Thursday, May 5, 2011

Local Theatre: Whodunit?

What an amazing evening! Have I ever mentioned how much I love the theatre? I mean, movies are okay, and it's cool to see the broad scope that movies can provide, but theatre is just so much ... more. It's like the difference between listening to recorded music and going to see a live band - and I'm not talking about a huge mega-production band, either, but a small, intimate gathering where you can actually see the band members up on the stage - and they can see you, too. There's just something more personal, and, indeed, more engaging about seeing a live production in which the audience becomes part of the show, instead of just a passive observer, and it engages our minds in ways that electronic forms of entertainment never does, nor can.

Last night my family and I went to see Deus Ex Machina's niece in a school play. Ah, and before anyone groans, as with all things, it's better to reserve judgment. The kids, themselves, commented, both in the program and on stage, that this was not "high theater", and so perhaps some degree of oh, gawd, a school play is warranted, but, really, not so much, because it was actually quite a fun show.

Even better though was that this play was written, directed, and acted by the kids, and that, alone, is pretty impressive. But the rest of it was just a lot of fun.

Personally, I had a blast with the premise, which was, that the students had planned to put on a performance of Shakespeare's Mac ..., er, that Scottish play, but at the beginning of the play one of the faculty members (the school principal) invoked the play's infamous curse. So, throughout the production, as the kids are trying their best to allow the show to go on, horrible things keep happening, culminating in the real death by stabbing of the young actor who was playing King Duncan.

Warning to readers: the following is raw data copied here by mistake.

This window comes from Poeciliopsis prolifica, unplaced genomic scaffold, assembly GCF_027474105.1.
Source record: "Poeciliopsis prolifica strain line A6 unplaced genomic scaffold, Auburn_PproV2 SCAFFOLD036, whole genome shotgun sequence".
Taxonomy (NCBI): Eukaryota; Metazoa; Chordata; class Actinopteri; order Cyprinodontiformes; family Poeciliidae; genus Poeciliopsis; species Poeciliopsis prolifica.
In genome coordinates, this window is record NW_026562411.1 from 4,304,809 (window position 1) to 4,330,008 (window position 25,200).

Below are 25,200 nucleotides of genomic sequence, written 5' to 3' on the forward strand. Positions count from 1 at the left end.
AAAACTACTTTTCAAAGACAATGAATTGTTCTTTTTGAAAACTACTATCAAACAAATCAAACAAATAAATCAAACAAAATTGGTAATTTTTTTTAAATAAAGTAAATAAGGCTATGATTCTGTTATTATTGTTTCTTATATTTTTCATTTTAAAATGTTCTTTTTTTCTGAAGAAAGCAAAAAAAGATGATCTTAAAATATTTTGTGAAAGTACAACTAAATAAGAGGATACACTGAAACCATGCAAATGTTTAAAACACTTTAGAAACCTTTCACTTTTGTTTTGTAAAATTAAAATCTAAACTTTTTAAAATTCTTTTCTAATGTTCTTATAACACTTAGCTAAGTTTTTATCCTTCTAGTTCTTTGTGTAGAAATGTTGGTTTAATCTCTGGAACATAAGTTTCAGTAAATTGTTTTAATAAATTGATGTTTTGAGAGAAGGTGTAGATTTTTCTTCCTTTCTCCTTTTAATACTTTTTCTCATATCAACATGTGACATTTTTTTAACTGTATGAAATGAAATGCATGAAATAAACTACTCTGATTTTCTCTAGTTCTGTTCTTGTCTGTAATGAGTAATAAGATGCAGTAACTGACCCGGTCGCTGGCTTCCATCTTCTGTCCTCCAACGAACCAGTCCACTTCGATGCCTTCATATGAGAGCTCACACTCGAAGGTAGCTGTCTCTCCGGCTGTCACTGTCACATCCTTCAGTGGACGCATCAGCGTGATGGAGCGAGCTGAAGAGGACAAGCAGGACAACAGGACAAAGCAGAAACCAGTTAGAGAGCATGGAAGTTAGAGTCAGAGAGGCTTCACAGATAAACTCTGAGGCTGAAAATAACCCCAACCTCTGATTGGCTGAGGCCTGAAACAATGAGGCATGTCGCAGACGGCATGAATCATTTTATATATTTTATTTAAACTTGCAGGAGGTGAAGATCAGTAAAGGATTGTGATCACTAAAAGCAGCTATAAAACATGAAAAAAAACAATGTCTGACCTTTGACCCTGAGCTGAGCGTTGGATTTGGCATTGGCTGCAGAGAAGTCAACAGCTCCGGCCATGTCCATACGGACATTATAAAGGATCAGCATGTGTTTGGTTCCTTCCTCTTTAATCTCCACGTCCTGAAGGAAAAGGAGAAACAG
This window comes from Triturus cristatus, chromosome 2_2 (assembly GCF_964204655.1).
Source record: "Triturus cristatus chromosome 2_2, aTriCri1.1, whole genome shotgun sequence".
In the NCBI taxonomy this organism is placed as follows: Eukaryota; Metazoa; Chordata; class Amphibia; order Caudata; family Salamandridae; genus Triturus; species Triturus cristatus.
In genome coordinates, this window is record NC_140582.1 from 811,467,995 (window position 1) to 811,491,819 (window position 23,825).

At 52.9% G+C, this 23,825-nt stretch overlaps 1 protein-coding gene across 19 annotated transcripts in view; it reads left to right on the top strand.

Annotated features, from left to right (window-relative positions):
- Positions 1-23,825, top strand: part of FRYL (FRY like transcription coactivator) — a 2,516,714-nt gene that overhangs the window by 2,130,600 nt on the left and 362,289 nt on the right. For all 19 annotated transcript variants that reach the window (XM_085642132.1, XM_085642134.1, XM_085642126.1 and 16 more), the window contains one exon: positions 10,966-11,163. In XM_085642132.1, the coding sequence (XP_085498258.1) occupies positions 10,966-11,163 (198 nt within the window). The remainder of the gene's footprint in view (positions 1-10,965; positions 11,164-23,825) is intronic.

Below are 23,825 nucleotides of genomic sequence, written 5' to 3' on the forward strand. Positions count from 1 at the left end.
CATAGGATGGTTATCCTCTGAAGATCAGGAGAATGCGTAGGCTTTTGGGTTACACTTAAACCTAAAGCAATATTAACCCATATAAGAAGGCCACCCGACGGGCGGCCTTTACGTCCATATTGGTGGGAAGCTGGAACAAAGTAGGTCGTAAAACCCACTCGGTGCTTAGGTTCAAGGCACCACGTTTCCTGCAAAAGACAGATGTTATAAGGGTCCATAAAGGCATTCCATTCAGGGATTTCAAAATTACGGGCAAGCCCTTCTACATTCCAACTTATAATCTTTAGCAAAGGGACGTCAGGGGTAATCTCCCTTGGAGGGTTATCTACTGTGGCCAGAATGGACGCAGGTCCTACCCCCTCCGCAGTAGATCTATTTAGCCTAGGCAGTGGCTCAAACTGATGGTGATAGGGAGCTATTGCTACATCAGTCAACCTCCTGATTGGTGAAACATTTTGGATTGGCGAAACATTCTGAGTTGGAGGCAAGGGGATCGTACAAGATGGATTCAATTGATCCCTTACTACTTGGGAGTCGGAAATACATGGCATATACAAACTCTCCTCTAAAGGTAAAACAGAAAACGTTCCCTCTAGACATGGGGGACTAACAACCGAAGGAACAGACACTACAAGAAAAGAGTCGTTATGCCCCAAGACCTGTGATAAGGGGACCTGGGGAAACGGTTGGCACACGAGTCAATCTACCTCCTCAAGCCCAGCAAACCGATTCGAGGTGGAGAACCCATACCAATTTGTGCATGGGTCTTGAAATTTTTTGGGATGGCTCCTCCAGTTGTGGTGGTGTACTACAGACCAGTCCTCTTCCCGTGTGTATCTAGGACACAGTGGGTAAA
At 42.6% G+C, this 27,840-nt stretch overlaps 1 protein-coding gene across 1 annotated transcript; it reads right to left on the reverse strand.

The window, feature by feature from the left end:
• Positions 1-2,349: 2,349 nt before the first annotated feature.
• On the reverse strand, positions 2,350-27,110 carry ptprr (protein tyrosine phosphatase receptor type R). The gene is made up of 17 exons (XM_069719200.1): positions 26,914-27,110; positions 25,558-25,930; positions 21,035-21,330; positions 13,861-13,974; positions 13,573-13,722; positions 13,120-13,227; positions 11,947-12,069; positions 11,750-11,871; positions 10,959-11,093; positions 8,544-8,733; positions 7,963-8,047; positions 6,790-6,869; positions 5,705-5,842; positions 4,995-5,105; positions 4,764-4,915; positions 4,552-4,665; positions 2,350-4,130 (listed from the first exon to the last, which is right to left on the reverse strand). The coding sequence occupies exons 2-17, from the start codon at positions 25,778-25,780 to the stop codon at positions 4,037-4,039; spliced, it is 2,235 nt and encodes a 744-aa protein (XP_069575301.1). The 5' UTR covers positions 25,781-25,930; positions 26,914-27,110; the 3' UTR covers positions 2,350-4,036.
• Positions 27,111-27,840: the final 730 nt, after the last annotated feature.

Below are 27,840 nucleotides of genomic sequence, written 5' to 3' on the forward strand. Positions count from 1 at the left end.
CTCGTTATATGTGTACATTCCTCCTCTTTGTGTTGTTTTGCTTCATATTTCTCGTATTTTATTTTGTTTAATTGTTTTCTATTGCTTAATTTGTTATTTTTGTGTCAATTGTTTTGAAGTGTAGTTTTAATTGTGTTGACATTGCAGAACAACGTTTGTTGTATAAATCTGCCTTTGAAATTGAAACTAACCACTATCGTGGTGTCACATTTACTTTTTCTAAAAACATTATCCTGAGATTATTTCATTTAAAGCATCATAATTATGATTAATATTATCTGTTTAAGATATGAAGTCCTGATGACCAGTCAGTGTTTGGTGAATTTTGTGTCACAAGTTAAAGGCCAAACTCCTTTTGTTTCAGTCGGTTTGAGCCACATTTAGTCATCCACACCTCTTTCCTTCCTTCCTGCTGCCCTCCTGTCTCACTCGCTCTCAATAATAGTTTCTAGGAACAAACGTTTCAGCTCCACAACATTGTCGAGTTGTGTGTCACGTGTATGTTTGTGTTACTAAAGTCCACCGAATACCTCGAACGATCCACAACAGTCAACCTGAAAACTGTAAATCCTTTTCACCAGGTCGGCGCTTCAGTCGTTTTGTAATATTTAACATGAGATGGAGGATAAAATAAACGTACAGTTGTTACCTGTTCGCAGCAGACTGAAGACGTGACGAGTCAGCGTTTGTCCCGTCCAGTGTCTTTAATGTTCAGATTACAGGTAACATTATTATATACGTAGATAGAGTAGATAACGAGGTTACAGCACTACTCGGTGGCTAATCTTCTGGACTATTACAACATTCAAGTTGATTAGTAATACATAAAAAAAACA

The audience is challenged to try to figure out if the play is really cursed or if someone is sabotaging the play. During the intermission, cast members sell additional clues to audience members who are given ballots on which they cast their votes as to who (or what) they think is responsible for the tragic events that seem to be haunting the performance, i.e. is it the curse, or is something else rotten in Denmark (oh, oops, wrong play :)?

The second act reveals the culprit, and in true Shakespearean fashion, the ending is uplifting so that, as the young writer informs us, the audience wouldn't riot.

The show is a part of an annual Murder Mystery "Dessert" Theatre series and is a collaboration between the several arts departments: Drama, Visual Arts, and Culinary Arts (who made a delicious pie a la mode ;). I was very impressed with the depth of knowledge these kids had about the play, and the curse, and even about the particulars of Medieval theatre. Even better, though, was that the "accidents" that kept happening were the sorts of things that had happened when the curse was invoked in previous shows (like the curtains catching on fire as a parody of Charlton Heston's pants catching fire when he played the ill-fated title character :).

I had a wonderful time, and I just wanted to encourage others, if you have a school (or small community theatre) nearby, find out what and when they are performing. It may not be "high theatre", but I will guarantee that it will be entertaining, and best yet, by going to these productions, we're supporting our community arts programs.

I feel incredibly blessed in my community, because I know, even in the face of oil depletion and a lower energy life, we'll still have these talented young people, and at very least, we'll laugh and have fun.

Thank you, E-Niece, for the invitation to see the show ;). I really did have a lot of fun - you were marvelous!

... and Duncan did it ;).

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